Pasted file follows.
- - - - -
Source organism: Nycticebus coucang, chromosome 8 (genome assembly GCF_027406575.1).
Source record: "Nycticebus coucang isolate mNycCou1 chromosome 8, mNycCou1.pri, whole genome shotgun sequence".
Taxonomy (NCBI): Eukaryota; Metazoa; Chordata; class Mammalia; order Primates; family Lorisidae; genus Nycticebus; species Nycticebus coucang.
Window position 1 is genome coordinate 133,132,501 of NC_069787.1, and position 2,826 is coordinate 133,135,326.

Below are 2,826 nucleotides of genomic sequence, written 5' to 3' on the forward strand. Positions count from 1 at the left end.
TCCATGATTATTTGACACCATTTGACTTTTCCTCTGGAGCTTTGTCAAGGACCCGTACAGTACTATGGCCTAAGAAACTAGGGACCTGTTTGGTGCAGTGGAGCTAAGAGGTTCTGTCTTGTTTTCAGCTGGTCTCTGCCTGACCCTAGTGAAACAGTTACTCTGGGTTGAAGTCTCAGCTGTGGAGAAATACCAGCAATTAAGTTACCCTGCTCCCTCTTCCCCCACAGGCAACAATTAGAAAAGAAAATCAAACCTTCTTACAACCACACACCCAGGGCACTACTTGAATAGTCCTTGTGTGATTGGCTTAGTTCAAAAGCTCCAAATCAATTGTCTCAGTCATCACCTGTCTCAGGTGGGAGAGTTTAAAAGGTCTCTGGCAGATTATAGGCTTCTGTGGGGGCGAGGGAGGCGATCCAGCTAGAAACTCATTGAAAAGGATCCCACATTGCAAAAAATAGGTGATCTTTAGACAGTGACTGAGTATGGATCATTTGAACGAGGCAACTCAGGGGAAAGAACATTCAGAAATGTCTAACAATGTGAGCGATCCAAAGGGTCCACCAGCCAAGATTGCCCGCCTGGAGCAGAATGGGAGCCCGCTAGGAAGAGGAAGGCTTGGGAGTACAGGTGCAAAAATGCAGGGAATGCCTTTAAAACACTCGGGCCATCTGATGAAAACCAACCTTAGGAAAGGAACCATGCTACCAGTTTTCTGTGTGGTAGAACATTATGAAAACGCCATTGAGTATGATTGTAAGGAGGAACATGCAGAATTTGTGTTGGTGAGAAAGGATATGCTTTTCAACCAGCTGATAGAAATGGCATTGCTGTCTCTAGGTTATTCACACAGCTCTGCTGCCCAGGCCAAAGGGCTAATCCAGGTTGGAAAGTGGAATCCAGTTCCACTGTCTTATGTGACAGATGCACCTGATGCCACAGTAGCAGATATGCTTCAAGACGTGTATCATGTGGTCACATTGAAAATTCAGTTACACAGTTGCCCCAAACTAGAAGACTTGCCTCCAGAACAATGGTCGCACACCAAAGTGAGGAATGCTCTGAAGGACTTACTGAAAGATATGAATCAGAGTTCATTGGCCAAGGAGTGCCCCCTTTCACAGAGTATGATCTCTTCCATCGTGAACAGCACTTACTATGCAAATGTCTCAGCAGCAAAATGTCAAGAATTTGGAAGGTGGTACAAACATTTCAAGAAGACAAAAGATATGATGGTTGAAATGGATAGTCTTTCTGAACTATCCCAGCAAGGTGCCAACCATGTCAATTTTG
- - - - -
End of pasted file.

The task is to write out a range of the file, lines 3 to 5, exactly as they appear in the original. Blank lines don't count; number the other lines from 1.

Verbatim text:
Taxonomy (NCBI): Eukaryota; Metazoa; Chordata; class Mammalia; order Primates; family Lorisidae; genus Nycticebus; species Nycticebus coucang.
Window position 1 is genome coordinate 133,132,501 of NC_069787.1, and position 2,826 is coordinate 133,135,326.

Below are 2,826 nucleotides of genomic sequence, written 5' to 3' on the forward strand. Positions count from 1 at the left end.